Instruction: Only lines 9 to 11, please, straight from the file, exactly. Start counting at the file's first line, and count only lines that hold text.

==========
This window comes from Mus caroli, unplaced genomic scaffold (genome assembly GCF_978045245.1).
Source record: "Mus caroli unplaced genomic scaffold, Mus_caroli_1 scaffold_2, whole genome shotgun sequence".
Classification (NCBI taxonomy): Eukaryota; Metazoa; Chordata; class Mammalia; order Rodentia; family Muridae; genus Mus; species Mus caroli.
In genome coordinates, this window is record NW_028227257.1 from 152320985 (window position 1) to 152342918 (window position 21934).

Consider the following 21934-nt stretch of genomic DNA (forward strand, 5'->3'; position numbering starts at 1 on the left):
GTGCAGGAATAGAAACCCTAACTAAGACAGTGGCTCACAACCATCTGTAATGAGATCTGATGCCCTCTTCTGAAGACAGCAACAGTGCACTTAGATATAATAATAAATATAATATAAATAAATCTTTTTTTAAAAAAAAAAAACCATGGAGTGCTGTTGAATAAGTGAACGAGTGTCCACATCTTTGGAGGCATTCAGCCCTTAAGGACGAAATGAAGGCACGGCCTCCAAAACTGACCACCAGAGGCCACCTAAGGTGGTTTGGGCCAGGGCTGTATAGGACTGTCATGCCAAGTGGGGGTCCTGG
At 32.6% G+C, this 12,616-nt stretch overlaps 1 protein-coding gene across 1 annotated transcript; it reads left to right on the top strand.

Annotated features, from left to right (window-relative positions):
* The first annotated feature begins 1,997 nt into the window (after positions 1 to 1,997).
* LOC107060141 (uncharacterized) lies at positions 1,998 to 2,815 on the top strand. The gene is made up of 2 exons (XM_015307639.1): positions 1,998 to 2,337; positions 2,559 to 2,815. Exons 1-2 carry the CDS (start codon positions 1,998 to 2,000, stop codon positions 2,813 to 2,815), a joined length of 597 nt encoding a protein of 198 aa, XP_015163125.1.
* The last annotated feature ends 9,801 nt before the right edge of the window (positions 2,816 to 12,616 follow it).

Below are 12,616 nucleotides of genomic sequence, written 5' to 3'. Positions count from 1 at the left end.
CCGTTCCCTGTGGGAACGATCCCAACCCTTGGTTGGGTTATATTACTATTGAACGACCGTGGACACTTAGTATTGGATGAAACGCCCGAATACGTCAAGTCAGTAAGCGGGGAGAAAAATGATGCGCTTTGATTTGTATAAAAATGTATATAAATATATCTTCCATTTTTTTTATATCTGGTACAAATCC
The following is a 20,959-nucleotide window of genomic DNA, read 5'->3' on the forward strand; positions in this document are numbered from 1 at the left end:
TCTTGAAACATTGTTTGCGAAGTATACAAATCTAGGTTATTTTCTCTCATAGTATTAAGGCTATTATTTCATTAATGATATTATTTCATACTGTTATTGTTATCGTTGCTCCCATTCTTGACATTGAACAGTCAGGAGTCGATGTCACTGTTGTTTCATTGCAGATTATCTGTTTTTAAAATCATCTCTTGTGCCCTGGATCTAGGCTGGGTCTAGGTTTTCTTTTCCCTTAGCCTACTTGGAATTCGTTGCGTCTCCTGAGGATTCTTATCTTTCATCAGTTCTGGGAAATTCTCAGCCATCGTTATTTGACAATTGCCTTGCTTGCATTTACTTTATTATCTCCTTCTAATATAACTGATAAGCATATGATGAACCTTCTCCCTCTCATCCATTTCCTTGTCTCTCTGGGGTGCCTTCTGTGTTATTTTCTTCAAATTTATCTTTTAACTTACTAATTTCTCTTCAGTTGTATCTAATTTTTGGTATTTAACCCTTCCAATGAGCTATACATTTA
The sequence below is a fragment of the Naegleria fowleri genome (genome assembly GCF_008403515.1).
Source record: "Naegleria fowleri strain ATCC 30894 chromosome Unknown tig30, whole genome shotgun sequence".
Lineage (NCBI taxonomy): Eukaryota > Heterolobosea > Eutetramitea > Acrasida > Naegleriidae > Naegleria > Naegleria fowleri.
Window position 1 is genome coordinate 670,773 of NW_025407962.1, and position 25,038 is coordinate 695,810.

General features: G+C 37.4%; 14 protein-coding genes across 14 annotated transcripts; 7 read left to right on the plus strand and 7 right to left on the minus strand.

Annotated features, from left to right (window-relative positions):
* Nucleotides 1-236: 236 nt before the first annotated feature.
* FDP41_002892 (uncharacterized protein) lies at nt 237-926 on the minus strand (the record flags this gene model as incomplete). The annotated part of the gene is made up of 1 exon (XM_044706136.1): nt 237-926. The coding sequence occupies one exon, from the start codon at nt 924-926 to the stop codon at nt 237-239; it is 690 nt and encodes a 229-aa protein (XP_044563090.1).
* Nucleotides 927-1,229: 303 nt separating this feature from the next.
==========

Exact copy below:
* The first annotated feature begins 1,997 nt into the window (after positions 1 to 1,997).
* LOC107060141 (uncharacterized) lies at positions 1,998 to 2,815 on the top strand. The gene is made up of 2 exons (XM_015307639.1): positions 1,998 to 2,337; positions 2,559 to 2,815. Exons 1-2 carry the CDS (start codon positions 1,998 to 2,000, stop codon positions 2,813 to 2,815), a joined length of 597 nt encoding a protein of 198 aa, XP_015163125.1.
* The last annotated feature ends 9,801 nt before the right edge of the window (positions 2,816 to 12,616 follow it).